Latitude / Longitude:
2,861 ft (872 m)
Central (CST) (UTC-6)
Candelaria (/”kænd”‘l””ri”/ KAN-dih-LAIR-ee-a) is an unincorporated community in Presidio County, Texas, United States, with about 75 inhabitants. The town stands in the Chihuahuan Desert on the north bank of the Rio Grande, just across from the small Mexican town of San Antonio Del Bravo. The two towns were linked by a bridge across the river that enabled the inhabitants of San Antonio to buy groceries and supplies from Candelaria; some sent their children to school there. However, in 2008 the bridge was controversially removed by the US Border Patrol because of concerns that it had become, in the words of Border Patrol chief John Smietana, “a route for terrorists, drug traffickers and illegals.”
It is unclear when Candelaria was founded, but the area was occupied by Native Americans before farmers began to grow crops on the irrigated floodplain of the Rio Grande. It was known initially as Gallina (“chicken” in Spanish) before being renamed as Candelaria. In 1868, an entrepreneur named William Russell came to the area to establish a farm worked by the local people, selling the grain to the US Army at Fort Davis and Fort Stockton. Cotton was also grown locally. With the town’s population increasing steady, it became the seat of one of Presidio County’s three school districts in 1893. By 1911 it had grown to two stores, a church and a school, with 307 pupils in the school district and a general population of 1,842, though only a minority of these actually lived in the town.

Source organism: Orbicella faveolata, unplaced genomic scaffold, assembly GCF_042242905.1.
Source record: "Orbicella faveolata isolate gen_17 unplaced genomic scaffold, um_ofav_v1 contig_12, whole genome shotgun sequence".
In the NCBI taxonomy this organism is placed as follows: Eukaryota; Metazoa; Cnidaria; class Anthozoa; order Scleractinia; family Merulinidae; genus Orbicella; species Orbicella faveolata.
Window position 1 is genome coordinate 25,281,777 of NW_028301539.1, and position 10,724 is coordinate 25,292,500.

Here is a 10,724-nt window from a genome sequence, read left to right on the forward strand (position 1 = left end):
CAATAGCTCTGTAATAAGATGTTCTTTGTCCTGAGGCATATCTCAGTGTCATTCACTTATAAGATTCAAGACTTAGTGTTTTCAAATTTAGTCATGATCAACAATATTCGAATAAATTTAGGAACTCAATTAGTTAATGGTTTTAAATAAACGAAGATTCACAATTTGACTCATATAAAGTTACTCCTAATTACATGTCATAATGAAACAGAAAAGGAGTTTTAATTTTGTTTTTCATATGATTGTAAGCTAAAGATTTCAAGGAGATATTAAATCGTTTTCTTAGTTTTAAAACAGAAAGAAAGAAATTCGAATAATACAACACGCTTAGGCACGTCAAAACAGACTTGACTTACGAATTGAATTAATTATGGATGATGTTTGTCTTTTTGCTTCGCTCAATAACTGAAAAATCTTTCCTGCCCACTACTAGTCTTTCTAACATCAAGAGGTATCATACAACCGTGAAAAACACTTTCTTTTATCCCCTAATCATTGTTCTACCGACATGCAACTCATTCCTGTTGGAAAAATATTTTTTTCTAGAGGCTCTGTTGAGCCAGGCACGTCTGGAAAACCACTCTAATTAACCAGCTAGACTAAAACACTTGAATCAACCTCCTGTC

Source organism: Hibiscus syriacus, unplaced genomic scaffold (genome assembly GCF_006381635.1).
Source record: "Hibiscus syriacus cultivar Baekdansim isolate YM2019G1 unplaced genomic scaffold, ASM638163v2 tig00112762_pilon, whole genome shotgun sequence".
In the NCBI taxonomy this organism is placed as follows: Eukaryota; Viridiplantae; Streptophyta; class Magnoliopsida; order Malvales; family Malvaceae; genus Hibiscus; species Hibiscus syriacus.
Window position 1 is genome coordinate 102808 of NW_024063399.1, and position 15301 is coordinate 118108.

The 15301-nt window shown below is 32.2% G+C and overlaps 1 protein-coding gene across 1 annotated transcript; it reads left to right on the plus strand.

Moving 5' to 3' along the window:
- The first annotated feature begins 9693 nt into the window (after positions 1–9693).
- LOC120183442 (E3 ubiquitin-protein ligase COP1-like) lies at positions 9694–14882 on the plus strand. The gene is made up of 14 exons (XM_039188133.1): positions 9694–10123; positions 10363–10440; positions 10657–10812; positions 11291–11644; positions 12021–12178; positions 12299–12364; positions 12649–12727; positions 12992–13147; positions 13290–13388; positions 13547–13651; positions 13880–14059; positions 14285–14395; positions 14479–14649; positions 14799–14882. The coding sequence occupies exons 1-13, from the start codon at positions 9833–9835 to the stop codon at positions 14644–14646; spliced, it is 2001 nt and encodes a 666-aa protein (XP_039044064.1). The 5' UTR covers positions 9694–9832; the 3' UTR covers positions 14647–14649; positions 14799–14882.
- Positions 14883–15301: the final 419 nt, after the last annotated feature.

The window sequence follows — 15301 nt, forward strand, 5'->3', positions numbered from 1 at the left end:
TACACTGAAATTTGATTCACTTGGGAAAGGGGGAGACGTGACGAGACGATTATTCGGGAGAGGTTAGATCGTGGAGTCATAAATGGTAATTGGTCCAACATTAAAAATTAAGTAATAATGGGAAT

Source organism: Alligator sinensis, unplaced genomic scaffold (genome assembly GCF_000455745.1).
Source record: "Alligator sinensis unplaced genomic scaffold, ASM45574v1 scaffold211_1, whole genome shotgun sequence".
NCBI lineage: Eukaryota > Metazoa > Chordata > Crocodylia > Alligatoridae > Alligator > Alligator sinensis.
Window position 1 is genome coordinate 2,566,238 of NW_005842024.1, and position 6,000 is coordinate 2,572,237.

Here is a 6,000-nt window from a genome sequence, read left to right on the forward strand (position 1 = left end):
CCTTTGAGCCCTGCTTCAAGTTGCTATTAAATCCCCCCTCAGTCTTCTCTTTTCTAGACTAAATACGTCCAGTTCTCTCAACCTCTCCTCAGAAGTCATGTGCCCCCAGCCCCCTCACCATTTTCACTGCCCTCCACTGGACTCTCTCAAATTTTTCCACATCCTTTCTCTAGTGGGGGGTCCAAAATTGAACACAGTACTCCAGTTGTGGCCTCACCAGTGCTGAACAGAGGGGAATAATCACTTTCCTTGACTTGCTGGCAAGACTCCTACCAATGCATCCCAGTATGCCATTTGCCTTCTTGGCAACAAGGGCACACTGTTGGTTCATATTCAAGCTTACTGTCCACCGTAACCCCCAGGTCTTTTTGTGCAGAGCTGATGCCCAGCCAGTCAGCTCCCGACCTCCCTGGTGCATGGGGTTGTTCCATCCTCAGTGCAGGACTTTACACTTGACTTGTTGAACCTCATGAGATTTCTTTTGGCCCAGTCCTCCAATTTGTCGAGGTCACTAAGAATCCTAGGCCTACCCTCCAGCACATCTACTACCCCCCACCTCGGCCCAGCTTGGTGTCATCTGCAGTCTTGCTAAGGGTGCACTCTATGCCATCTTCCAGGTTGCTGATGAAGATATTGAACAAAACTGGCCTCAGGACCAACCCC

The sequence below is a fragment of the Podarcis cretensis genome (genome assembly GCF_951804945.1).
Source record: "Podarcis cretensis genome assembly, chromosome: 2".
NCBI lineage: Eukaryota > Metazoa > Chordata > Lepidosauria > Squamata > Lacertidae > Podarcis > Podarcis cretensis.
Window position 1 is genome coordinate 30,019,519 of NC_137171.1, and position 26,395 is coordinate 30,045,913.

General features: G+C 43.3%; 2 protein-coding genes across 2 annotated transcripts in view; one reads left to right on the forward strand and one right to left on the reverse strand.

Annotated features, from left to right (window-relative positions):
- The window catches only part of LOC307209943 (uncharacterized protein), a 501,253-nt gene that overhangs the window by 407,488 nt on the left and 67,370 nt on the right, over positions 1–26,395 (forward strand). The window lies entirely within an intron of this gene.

The remoteness of the area led to concerns about its security during the Mexican Revolution. The US Army responded in 1916 by establishing an army post, Camp Candelaria, that was garrisoned until late 1919. The town’s fortunes waned thereafter; with its poor transport links along a 50-mile dirt road to Presidio, its small-scale agriculture could not compete with the industrial farms elsewhere along the Rio Grande. The population fell steadily, from 250 in 1925 to 75 by 1940. By the late 1980s the town had shrunk to a two-room elementary school, a store, a Catholic church, and a cluster of adobe houses.
Candelaria gained its first paved access to the outside world only as late as 1985 when Farm Road 170 to Presidio was surfaced.